Admittedly, there were still those who’d refused to enter his smial ever again – Missus Rubinium Bolger Baggins being the first of those – and there were some, like Bilbo’s uncle Longo and his entire family, who hadn’t even received an invitation to begin with. That simple fact hadn’t hindered Otho and Lobelia from showing up anyway, though, declaring that as Bilbo’s heirs they had every right to attend, even if their invitation, obviously, got lost in the hands of the Quick Post – a fact about which they had already submitted a complaint to Mayor Burrows.

Unlike his father, the Mayor himself had accepted Bilbo’s invitation, together with his lovely young wife (leaving their babe in the care of Arnica’s own old nurse), his sister Rubia and her husband Timmo Grubb, his brother Rufus, together with Asphodel Brandybuck, and several of Bilbo’s Took and Brandybuck cousins.

Even some of the younger Bagginses had decided to accept, despite Missus Rubinium’s public – and rather vocal – misgivings. There was Posco with his wife, Gilly and his sister, Prisca. There was Bingo’s son, Falco Chubb-Baggins, whose presence counted as particularly significant, as he was supposed to become the head of his mother’s family, as Chica Chubb-Baggins had no brother to inherit that title from her father.

Not half as significant, however, as that of Rorimac Brandybuck, the Master’s Heir, who came with his wife Menegilda, and who finally managed to get away from their familiar duties in Brandy Hall for a while; or that of Adalgrim Took, or any other o the Tooks, Brandybucks and Boffins present.

Fosco Baggins was, sadly, absent – presumably, his wife had forbidden him to accept – but his oldest son, Drogo, apparently dared to challenge his mother’s wrath, as he was sitting side by side with Primula Brandybuck and barely had eyes for anyone else. The two of them had quite suddenly fallen in love after Bilbo’s return and intended to marry as soon as possible – which meant at least several years yet to come, as Primula wasn’t of age yet, and Master Gorbadoc didn’t want her to become a child bride.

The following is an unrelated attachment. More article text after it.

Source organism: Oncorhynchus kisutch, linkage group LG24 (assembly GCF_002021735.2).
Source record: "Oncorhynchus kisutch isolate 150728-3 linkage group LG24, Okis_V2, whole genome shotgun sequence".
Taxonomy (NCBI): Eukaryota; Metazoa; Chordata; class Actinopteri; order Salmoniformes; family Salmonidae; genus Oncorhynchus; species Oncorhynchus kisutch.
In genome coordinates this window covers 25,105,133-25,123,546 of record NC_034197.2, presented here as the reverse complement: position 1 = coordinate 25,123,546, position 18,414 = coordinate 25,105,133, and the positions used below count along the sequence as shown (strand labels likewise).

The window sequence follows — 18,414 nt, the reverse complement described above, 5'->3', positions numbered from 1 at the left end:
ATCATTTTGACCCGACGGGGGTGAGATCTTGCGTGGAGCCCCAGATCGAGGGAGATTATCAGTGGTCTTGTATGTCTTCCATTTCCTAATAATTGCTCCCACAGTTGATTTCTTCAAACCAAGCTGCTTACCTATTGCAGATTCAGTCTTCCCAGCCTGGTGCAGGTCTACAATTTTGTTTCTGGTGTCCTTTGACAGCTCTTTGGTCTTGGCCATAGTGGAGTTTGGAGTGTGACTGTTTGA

However – perhaps as a proof that Bilbo had truly begun to crack as the Sackville-Bagginses were whispering – aside from the respectable Shirefolk, there were also some rather… unusual guests at the dinner table. Considering the recent events no-one was truly surprised that Bilbo had chosen to invite his eccentric uncle, Isengar; the real surprise was that the Mad Took actually accepted, as he hadn’t gone to any parties since his return from the outside world, as far as anyone knew.

But even stranger than the Mad Took were the three Dwarves – broad and stocky all three of them, and one quite enormously fat and heavy, all three wearing richly embroidered tunics and breeches in dark gold or pale green, heavy boots and wonderfully crafted golden belts, into which their forked and braided beards were tucked. Although no-one bothered to introduce them to the Sackville-Bagginses, Otho and Lobelia soon figured out that their names were Bifur, Bofur and Bombur (with Bifur being the smallest, most slender one among them, and Bombur the enormously fat one who’d have put Lalia Clayhanger Took to shame), and that they had obviously accompanied Bilbo on his mad adventure.

“We are on our way to the Blue Mountains, to fetch our families and take them with us to Erebor, now that the Kingdom under the Mountain is ours again,” explained Bifur – who seemed to have a rather high-pitched voice for a Dwarf – although still a great deal deeper than that of any Hobbit – to the Mad Took. “And since the Road practically runs by the doorstep of our esteemed burglar, we thought it only proper to pay him a visit. It would have been most discourteous of us to do so, after all that he had done to help us.”